ARF Family from Brachypodium

Brachypodium families updated 2023 based on Maize family rules

Required domains for ARF family:PF02362PF06507

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The plant hormone auxin, or indole-3-acetic acid, controls many physiological and developmental processes in land plants including but not limited to organogenesis, tissue differentiation, apical dominance,and  gravitropism.  Genes for auxin biosynthesis, perception and signaling are present in the common ancestor of all embryophytes and most were present in mosses (Gao et al., 2020). Auxin response factors or ARFs are a family of transcription factors that bind with specificity to auxin response elements (AuxREs TGTCTC) in promoters of primary or early auxin-responsive genes.  Generally, ARF proteins can be functionally divided into transcriptional activators (ARF5-8 and 19 in A. thaliana) and repressors (remaining ARFs in A. thaliana) with well-characterized functional domain architectures (Gao et al., 2020).

ARFS can be identified by two signature domains: the amino-terminal B3 (PF02362) domain (related to the AB!-VP1 TF family) and the auxin-response (PF06507) domain, although some ARF proteins (e.g. ARF23 in A. thaliana) may be truncated and lack the auxin-response domain. All but one ARF identified to date contain a carboxyl-terminal protein-protein interaction domain that forms a putative amphipathic alpha-helix. A similar carboxyl-terminal protein protein interaction domain is found in the Aux/IAA class of auxin-inducible proteins. Some ARFs contain transcriptional activation domains while others contain repression domains.

A 2011 study revealed 31 maize genes that encode ARF proteins (Xing et al., 2011). Out of these 31 ZmARF genes, 14 possess auxin-responsive element in their promoter region, among which 7 appear to show small or negligible response to exogenous auxin. 18 ZmARF genes were predicted to be the potential targets of small RNAs. Transgenic analysis revealed that increased miR167 level could cause degradation of transcripts of six potential targets (ZmARF3, 9, 16, 18, 22 and 30) (Xing et al., 2011).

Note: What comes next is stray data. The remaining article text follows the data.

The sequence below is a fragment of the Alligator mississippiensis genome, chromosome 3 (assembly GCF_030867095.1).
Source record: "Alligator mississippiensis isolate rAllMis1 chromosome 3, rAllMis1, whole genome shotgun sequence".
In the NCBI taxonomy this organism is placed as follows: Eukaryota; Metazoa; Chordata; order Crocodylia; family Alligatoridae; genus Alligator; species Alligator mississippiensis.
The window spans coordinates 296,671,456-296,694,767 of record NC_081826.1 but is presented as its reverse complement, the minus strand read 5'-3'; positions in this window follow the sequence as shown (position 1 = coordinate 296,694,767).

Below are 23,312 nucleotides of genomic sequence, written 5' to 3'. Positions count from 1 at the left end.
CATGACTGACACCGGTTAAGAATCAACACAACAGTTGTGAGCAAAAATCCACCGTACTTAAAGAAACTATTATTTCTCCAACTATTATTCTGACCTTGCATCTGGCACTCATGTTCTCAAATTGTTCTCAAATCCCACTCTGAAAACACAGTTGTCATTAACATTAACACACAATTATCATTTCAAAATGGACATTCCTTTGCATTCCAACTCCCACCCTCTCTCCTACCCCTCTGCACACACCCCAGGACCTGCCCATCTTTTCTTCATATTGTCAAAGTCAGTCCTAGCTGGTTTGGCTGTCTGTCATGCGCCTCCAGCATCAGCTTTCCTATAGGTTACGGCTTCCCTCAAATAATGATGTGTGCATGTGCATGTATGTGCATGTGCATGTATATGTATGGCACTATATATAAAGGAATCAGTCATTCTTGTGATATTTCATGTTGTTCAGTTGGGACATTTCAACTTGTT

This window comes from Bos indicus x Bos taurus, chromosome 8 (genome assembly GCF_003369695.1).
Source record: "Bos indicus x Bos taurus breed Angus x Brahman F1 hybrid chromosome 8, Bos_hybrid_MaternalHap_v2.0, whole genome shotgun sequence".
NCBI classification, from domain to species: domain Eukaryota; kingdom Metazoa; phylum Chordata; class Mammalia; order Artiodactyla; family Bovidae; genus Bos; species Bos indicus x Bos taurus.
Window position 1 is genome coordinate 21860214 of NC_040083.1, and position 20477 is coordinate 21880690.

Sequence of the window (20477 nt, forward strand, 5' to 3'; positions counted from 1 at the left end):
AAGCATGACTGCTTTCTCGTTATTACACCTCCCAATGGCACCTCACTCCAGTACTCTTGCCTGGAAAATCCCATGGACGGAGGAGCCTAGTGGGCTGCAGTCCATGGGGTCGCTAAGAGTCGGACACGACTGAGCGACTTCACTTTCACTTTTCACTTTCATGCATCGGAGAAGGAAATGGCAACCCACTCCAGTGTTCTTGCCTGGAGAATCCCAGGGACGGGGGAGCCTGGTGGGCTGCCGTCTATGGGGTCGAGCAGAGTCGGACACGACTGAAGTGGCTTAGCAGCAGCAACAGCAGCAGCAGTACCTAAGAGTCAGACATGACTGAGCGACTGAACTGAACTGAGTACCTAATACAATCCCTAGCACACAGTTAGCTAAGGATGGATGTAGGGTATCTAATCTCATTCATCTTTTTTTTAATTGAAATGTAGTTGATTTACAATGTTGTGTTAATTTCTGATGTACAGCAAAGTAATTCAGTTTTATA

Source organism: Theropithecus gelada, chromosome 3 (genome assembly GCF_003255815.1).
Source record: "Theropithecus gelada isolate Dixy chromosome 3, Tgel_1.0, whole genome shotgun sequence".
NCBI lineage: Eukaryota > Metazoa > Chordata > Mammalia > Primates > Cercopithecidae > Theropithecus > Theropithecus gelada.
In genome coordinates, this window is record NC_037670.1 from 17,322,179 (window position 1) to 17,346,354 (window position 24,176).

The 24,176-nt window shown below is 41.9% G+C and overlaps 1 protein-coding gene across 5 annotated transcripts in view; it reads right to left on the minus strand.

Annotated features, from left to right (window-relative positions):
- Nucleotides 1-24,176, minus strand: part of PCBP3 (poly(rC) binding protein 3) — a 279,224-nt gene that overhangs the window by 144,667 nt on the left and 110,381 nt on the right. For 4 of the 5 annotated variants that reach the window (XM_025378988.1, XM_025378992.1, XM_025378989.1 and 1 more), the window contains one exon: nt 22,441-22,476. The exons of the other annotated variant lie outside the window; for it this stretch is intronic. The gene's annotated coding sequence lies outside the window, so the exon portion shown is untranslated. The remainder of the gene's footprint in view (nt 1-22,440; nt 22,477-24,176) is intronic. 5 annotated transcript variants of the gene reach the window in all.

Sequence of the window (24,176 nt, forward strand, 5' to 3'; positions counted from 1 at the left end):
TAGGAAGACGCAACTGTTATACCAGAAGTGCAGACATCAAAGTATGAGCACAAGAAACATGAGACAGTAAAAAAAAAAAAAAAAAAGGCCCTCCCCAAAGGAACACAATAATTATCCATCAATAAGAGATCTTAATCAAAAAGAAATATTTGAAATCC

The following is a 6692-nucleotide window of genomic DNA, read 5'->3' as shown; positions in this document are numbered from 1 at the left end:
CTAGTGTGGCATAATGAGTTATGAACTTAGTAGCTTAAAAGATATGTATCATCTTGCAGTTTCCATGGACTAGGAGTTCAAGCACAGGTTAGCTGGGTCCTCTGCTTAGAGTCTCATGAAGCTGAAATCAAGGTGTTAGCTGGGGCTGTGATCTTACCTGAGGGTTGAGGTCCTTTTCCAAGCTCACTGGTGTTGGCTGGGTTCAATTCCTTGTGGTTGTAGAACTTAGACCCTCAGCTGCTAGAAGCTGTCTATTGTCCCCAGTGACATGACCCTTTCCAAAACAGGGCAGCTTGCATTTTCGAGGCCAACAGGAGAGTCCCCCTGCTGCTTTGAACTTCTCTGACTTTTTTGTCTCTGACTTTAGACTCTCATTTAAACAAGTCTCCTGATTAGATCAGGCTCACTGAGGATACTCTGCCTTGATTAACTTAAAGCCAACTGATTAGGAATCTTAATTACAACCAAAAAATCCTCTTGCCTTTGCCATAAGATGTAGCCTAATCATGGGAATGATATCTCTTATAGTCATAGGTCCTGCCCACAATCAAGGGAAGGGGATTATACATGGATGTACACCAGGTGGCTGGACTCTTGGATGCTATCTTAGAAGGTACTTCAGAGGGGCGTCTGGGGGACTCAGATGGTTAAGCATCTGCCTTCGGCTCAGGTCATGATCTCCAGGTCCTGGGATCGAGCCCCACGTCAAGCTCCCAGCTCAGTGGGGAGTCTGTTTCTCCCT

A 2012 study revealed 36 maize genes that encode ARF proteins (Wang et al., 2012). Eleven maize ARF proteins were observed to lack homo- and heterodimerization domains. Putative cis-elements involved in phytohormones and light signaling responses, biotic and abiotic stress adaptation were located in promoters of maize ARF genes. Comparative genomics analysis indicated that maize, sorghum and rice duplicate chromosomal blocks containing ARF homologs are highly syntenic.

Overexpression of ZmARF4 in Arabidopsis confers tolerance of Pi deficiency with better root morphology than wild-type. Overexpressed ZmARF4 can also partially restore the absence of lateral roots in the Arabidopsis double mutant arf7 arf19.  ZmARF4 overexpression also conferred salinity and osmotic stress tolerance in Arabidopsis. Overall, ZmARF4, appears to be a pleiotropic gene that modulates multiple stress signaling pathways (Li et al., 2022).

Last updated June 2023 by John Gray


Xing H, Pudake RN, Guo G, Xing G, Hu Z, Zhang Y, Sun Q, Ni Z. Genome-wide identification and expression profiling of auxin response factor (ARF) gene family in maize. BMC Genomics. 2011 Apr 7;12:178. doi: 10.1186/1471-2164-12-178. PMID: 21473768; PMCID: PMC3082248.

Wang Y, Deng D, Shi Y, Miao N, Bian Y, Yin Z. Diversification, phylogeny and evolution of auxin response factor (ARF) family: insights gained from analyzing maize ARF genes. Mol Biol Rep. 2012 Mar;39(3):2401-15. doi: 10.1007/s11033-011-0991-z. Epub 2011 Jun 11. PMID: 21667107.

Gao B, Wang L, Oliver M, Chen M, Zhang J. Phylogenomic synteny network analyses reveal ancestral transpositions of auxin response factor genes in plants. Plant Methods. 2020 May 14;16:70. doi: 10.1186/s13007-020-00609-1. PMID: 32467718; PMCID: PMC7226935.

Li J, Wu F, He Y, He B, Gong Y, Yahaya BS, Xie Y, Xie W, Xu J, Wang Q, Feng X, Liu Y, Lu Y. Maize Transcription Factor ZmARF4 Confers Phosphorus Tolerance by Promoting Root Morphological Development. Int J Mol Sci. 2022 Feb 21;23(4):2361. doi: 10.3390/ijms23042361. PMID: 35216479; PMCID: PMC8880536.




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